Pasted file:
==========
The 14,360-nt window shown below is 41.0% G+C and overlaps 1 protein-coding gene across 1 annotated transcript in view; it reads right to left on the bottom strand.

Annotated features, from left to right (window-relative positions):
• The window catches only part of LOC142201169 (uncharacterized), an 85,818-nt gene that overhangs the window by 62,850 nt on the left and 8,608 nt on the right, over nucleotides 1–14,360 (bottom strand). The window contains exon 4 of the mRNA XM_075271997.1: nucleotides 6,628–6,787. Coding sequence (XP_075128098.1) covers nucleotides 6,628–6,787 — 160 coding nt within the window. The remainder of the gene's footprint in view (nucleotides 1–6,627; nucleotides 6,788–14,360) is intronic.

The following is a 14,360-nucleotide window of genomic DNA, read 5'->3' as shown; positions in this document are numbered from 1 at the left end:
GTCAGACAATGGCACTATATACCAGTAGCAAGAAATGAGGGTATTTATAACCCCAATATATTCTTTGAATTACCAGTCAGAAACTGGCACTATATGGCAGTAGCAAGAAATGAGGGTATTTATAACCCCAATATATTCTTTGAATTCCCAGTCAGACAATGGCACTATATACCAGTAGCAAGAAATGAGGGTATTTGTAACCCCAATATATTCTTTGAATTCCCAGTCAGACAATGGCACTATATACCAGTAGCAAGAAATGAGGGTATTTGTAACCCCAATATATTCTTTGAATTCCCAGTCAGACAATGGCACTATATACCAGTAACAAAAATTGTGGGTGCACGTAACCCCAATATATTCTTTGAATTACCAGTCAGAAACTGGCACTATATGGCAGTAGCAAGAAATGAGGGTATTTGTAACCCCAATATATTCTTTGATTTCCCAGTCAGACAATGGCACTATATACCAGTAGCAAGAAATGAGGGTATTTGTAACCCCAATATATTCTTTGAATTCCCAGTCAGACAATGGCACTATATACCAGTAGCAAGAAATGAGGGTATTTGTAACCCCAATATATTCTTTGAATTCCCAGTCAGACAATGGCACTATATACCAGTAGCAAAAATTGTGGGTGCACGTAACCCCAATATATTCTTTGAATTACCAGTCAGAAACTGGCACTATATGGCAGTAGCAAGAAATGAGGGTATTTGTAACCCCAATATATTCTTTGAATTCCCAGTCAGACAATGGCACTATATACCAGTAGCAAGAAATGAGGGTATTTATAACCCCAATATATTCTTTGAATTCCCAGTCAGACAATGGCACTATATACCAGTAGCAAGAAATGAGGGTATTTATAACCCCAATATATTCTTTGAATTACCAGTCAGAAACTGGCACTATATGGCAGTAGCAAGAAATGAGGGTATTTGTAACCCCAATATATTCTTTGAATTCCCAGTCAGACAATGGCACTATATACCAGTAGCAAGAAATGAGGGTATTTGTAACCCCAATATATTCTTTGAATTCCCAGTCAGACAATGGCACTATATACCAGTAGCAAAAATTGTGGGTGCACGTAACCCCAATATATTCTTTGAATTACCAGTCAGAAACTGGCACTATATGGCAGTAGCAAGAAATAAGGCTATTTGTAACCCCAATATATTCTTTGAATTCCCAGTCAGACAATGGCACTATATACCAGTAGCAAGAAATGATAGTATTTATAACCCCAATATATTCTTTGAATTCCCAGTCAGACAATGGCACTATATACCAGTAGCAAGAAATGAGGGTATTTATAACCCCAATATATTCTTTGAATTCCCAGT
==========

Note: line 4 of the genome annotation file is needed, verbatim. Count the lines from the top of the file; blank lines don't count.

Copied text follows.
The following is a 14,360-nucleotide window of genomic DNA, read 5'->3' as shown; positions in this document are numbered from 1 at the left end: